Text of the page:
RNDr. Karel Tajovský, CSc.
Petr Kočárek
RNDr. Robert Tropek, Ph.D.
Clubiona diversa O. Pickard-Cambridge, 1862 LC
Callilepis nocturna (Linnaeus, 1758) VU
Drassodes cupreus (Blackwall, 1834) LC
Haplodrassus soerenseni (Strand, 1900) LC
Mioxena blanda (Simon, 1884) LC
Sibianor aurocinctus (Ohlert, 1865) LC
Steatoda albomaculata (De Geer, 1778) LC
Xysticus lanio C. L. Koch, 1835 LC

Heterogeneity of environmental conditions is the crucial factor supporting biodiversity in various habitats, including post-mining sites. The effects of micro-topographic heterogeneity on biodiversity and conservation potential of arthropod communities in post-industrial habitats had not been studied before now. At one of the largest European brown coal spoil heaps, we sampled eight groups of terrestrial arthropods with different life strategies (moths, spiders, ground beetles, ants, orthopteroids, centipedes, millipedes, and woodlice), in successionally young plots (5–18 y), with a heterogeneous wavy surface after heaping, and compared the communities with plots flattened by dozing. A combination of the standardized quantitative sampling, using two different methods, and a paired design of the plot selection enabled a robust analysis. Altogether, we recorded 380 species of the focal arthropods, 15 of them nationally threatened. We revealed the importance of the microtopographic heterogeneity for the formation of the biodiversity of arthropods in their secondary refuges. The communities with higher biodiversity and conservation value were detected in the plots with heterogeneous surfaces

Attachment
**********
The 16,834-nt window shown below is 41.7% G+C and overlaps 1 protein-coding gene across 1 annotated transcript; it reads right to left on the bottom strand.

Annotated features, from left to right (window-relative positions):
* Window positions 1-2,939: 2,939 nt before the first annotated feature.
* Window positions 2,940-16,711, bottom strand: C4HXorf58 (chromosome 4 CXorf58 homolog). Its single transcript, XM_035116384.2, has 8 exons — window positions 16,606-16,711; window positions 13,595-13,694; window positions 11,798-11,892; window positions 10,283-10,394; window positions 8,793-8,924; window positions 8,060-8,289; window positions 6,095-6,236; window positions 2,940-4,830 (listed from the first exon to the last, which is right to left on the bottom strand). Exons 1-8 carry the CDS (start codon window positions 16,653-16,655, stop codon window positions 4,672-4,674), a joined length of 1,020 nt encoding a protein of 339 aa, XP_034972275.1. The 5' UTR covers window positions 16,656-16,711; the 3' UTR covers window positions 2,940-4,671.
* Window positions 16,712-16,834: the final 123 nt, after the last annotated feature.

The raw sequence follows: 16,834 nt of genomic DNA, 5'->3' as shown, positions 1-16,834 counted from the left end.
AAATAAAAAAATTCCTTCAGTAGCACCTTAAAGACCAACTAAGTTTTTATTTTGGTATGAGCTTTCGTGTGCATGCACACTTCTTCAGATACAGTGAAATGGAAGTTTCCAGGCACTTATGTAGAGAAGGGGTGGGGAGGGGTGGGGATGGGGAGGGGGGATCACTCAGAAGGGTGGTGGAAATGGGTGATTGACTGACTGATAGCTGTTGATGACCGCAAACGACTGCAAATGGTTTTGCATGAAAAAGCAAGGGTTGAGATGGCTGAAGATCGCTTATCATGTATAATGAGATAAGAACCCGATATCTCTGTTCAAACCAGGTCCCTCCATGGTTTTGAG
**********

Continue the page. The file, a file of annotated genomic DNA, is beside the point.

exceptions were ground beetles and millipedes. The surface flattening, often the first step of technical reclamation projects, thus suppress biodiversity of most terrestrial arthropods during the restoration of post-mining sites. Since the communities of both surface types differed, the proportional presence on both surfaces could be more efficient in supporting the local biodiversity. We suggest reducing the surface dozing for the cases with other concerns only, to achieve a proportional representation of both surface types. Such a combination of different restoration approaches would, thus, efficiently support high biodiversity of groups with various needs.

Moradi J., Potocký P., Kočárek P., Bartuška M., Tajovský K., Tichánek F., Frouz J. Tropek R. (2018): Influence of surface flattening on biodiversity of terrestrial arthropods during early stages of brown coal spoil heap restoration. J. Environ. Manage. 220: 1–7. DOI: 10.1016/j.jenvman.2018.05.006